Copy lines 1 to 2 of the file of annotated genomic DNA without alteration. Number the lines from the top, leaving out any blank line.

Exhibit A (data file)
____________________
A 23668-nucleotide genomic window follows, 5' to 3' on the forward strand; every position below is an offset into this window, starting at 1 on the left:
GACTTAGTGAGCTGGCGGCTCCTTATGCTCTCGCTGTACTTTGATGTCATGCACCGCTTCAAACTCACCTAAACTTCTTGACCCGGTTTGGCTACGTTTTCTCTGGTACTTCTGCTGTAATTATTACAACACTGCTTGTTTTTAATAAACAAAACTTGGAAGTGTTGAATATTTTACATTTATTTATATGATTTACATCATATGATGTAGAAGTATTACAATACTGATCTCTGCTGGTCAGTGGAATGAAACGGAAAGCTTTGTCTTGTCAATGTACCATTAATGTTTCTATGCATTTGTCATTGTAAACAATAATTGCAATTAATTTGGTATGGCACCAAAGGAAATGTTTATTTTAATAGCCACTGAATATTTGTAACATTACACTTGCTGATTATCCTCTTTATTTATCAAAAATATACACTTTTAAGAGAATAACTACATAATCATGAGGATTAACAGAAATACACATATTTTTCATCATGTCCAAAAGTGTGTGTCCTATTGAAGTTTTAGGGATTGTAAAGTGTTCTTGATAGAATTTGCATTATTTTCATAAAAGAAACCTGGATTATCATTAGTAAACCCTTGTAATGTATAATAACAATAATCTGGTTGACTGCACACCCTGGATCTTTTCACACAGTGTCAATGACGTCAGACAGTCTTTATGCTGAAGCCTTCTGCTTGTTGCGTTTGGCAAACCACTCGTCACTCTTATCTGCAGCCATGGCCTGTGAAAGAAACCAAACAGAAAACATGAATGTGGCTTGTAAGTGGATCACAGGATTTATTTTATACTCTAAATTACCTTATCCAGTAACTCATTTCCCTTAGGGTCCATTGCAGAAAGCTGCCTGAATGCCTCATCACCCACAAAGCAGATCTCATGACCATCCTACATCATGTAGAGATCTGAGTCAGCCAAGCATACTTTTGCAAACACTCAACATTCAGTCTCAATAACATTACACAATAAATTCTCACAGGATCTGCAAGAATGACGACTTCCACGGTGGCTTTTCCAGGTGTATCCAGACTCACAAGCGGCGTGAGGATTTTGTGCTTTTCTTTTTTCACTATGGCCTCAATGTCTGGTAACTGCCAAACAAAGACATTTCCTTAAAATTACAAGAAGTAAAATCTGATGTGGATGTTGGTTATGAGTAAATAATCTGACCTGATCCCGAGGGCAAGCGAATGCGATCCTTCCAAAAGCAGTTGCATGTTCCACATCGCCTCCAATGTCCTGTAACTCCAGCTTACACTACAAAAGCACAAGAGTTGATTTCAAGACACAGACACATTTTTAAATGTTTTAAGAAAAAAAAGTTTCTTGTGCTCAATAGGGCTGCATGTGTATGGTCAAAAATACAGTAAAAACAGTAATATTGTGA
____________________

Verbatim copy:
A 23668-nucleotide genomic window follows, 5' to 3' on the forward strand; every position below is an offset into this window, starting at 1 on the left:
GACTTAGTGAGCTGGCGGCTCCTTATGCTCTCGCTGTACTTTGATGTCATGCACCGCTTCAAACTCACCTAAACTTCTTGACCCGGTTTGGCTACGTTTTCTCTGGTACTTCTGCTGTAATTATTACAACACTGCTTGTTTTTAATAAACAAAACTTGGAAGTGTTGAATATTTTACATTTATTTATATGATTTACATCATATGATGTAGAAGTATTACAATACTGATCTCTGCTGGTCAGTGGAATGAAACGGAAAGCTTTGTCTTGTCAATGTACCATTAATGTTTCTATGCATTTGTCATTGTAAACAATAATTGCAATTAATTTGGTATGGCACCAAAGGAAATGTTTATTTTAATAGCCACTGAATATTTGTAACATTACACTTGCTGATTATCCTCTTTATTTATCAAAAATATACACTTTTAAGAGAATAACTACATAATCATGAGGATTAACAGAAATACACATATTTTTCATCATGTCCAAAAGTGTGTGTCCTATTGAAGTTTTAGGGATTGTAAAGTGTTCTTGATAGAATTTGCATTATTTTCATAAAAGAAACCTGGATTATCATTAGTAAACCCTTGTAATGTATAATAACAATAATCTGGTTGACTGCACACCCTGGATCTTTTCACACAGTGTCAATGACGTCAGACAGTCTTTATGCTGAAGCCTTCTGCTTGTTGCGTTTGGCAAACCACTCGTCACTCTTATCTGCAGCCATGGCCTGTGAAAGAAACCAAACAGAAAACATGAATGTGGCTTGTAAGTGGATCACAGGATTTATTTTATACTCTAAATTACCTTATCCAGTAACTCATTTCCCTTAGGGTCCATTGCAGAAAGCTGCCTGAATGCCTCATCACCCACAAAGCAGATCTCATGACCATCCTACATCATGTAGAGATCTGAGTCAGCCAAGCATACTTTTGCAAACACTCAACATTCAGTCTCAATAACATTACACAATAAATTCTCACAGGATCTGCAAGAATGACGACTTCCACGGTGGCTTTTCCAGGTGTATCCAGACTCACAAGCGGCGTGAGGATTTTGTGCTTTTCTTTTTTCACTATGGCCTCAATGTCTGGTAACTGCCAAACAAAGACATTTCCTTAAAATTACAAGAAGTAAAATCTGATGTGGATGTTGGTTATGAGTAAATAATCTGACCTGATCCCGAGGGCAAGCGAATGCGATCCTTCCAAAAGCAGTTGCATGTTCCACATCGCCTCCAATGTCCTGTAACTCCAGCTTACACTACAAAAGCACAAGAGTTGATTTCAAGACACAGACACATTTTTAAATGTTTTAAGAAAAAAAAGTTTCTTGTGCTCAATAGGGCTGCATGTGTATGGTCAAAAATACAGTAAAAACAGTAATATTGTGA